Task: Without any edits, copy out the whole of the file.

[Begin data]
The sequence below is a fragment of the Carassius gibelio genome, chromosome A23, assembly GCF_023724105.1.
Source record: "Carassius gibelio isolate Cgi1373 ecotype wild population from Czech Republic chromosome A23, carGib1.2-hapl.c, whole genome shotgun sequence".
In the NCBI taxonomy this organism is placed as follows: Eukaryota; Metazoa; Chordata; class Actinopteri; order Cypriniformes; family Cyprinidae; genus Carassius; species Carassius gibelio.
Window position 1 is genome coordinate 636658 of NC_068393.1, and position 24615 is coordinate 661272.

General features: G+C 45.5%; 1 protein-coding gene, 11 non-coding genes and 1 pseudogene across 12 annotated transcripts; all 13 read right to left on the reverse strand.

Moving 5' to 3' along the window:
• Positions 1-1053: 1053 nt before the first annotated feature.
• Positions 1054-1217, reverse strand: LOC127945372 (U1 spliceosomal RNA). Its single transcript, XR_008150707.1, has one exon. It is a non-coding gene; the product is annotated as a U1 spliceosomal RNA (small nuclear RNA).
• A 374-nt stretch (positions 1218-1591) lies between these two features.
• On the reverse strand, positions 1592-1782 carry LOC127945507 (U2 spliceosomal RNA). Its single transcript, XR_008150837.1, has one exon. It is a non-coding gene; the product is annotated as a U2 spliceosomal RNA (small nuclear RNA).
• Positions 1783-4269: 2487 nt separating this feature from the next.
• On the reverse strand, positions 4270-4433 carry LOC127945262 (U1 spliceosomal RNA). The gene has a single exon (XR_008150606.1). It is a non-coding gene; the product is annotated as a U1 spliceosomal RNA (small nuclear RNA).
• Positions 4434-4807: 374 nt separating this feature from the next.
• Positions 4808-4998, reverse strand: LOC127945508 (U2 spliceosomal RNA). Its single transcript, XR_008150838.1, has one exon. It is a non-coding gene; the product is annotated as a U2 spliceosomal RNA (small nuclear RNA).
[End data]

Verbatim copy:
The sequence below is a fragment of the Carassius gibelio genome, chromosome A23, assembly GCF_023724105.1.
Source record: "Carassius gibelio isolate Cgi1373 ecotype wild population from Czech Republic chromosome A23, carGib1.2-hapl.c, whole genome shotgun sequence".
In the NCBI taxonomy this organism is placed as follows: Eukaryota; Metazoa; Chordata; class Actinopteri; order Cypriniformes; family Cyprinidae; genus Carassius; species Carassius gibelio.
Window position 1 is genome coordinate 636658 of NC_068393.1, and position 24615 is coordinate 661272.

General features: G+C 45.5%; 1 protein-coding gene, 11 non-coding genes and 1 pseudogene across 12 annotated transcripts; all 13 read right to left on the reverse strand.

Moving 5' to 3' along the window:
• Positions 1-1053: 1053 nt before the first annotated feature.
• Positions 1054-1217, reverse strand: LOC127945372 (U1 spliceosomal RNA). Its single transcript, XR_008150707.1, has one exon. It is a non-coding gene; the product is annotated as a U1 spliceosomal RNA (small nuclear RNA).
• A 374-nt stretch (positions 1218-1591) lies between these two features.
• On the reverse strand, positions 1592-1782 carry LOC127945507 (U2 spliceosomal RNA). Its single transcript, XR_008150837.1, has one exon. It is a non-coding gene; the product is annotated as a U2 spliceosomal RNA (small nuclear RNA).
• Positions 1783-4269: 2487 nt separating this feature from the next.
• On the reverse strand, positions 4270-4433 carry LOC127945262 (U1 spliceosomal RNA). The gene has a single exon (XR_008150606.1). It is a non-coding gene; the product is annotated as a U1 spliceosomal RNA (small nuclear RNA).
• Positions 4434-4807: 374 nt separating this feature from the next.
• Positions 4808-4998, reverse strand: LOC127945508 (U2 spliceosomal RNA). Its single transcript, XR_008150838.1, has one exon. It is a non-coding gene; the product is annotated as a U2 spliceosomal RNA (small nuclear RNA).